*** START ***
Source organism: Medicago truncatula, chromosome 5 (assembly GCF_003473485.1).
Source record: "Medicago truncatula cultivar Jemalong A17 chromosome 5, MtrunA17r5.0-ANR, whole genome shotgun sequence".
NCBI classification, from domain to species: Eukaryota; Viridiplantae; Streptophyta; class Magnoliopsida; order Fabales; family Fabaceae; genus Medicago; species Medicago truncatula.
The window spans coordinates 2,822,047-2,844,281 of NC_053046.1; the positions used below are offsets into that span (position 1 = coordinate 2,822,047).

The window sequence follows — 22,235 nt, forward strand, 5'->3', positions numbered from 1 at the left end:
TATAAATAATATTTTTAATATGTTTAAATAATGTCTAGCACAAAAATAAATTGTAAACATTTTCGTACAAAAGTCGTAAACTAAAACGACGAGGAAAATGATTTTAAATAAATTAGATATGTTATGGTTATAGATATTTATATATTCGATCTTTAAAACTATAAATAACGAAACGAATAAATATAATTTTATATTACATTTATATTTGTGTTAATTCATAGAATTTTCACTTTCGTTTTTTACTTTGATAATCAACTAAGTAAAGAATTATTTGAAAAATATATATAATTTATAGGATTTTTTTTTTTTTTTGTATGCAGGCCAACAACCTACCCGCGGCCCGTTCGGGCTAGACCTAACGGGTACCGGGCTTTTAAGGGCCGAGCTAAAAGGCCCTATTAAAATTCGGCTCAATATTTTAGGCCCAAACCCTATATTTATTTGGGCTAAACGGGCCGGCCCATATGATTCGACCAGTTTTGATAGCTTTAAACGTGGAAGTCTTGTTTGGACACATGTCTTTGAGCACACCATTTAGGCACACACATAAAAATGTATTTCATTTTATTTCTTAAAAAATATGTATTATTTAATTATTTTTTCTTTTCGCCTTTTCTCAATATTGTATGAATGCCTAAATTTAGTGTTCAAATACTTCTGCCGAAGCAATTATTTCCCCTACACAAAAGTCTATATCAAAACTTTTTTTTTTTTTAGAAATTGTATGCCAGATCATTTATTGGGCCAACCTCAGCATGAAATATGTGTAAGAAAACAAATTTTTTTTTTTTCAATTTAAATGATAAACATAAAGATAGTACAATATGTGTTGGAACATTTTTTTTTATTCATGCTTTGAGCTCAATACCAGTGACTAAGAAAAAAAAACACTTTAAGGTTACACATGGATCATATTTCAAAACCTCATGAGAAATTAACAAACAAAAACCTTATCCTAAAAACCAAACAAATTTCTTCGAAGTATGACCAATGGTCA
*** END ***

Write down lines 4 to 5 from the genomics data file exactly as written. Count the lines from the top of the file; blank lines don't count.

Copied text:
The window spans coordinates 2,822,047-2,844,281 of NC_053046.1; the positions used below are offsets into that span (position 1 = coordinate 2,822,047).

The window sequence follows — 22,235 nt, forward strand, 5'->3', positions numbered from 1 at the left end: